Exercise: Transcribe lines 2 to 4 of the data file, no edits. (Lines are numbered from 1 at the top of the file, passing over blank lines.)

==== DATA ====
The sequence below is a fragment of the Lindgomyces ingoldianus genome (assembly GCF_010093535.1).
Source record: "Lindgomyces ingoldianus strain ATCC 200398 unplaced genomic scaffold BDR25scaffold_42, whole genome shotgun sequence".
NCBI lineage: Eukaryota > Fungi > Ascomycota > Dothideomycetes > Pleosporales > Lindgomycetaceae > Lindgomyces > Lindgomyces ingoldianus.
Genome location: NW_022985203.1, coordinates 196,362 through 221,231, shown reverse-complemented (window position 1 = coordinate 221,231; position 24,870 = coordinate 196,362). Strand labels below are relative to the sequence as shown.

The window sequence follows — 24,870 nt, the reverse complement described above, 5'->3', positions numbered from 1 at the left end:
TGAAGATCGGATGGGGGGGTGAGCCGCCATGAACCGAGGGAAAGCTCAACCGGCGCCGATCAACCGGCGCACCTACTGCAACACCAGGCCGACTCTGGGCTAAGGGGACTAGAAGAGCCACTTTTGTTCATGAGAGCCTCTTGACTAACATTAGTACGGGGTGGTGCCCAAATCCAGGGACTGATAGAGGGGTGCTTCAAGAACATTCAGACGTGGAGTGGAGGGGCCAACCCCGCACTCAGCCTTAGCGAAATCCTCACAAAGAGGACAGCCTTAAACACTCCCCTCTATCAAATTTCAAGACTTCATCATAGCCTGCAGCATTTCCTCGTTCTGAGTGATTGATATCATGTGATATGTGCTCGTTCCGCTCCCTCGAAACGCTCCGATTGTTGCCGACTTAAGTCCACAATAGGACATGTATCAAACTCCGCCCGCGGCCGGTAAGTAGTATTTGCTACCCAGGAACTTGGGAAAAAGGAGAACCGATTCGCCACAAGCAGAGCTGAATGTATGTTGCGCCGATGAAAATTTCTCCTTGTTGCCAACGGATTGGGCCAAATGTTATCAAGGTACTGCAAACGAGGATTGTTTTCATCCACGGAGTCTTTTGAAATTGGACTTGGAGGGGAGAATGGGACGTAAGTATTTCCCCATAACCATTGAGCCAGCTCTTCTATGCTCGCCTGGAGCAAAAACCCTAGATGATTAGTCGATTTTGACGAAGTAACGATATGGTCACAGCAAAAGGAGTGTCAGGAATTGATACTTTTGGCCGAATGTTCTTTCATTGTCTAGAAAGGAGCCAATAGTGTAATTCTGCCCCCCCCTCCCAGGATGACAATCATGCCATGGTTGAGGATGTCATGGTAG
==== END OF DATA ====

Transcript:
Source record: "Lindgomyces ingoldianus strain ATCC 200398 unplaced genomic scaffold BDR25scaffold_42, whole genome shotgun sequence".
NCBI lineage: Eukaryota > Fungi > Ascomycota > Dothideomycetes > Pleosporales > Lindgomycetaceae > Lindgomyces > Lindgomyces ingoldianus.
Genome location: NW_022985203.1, coordinates 196,362 through 221,231, shown reverse-complemented (window position 1 = coordinate 221,231; position 24,870 = coordinate 196,362). Strand labels below are relative to the sequence as shown.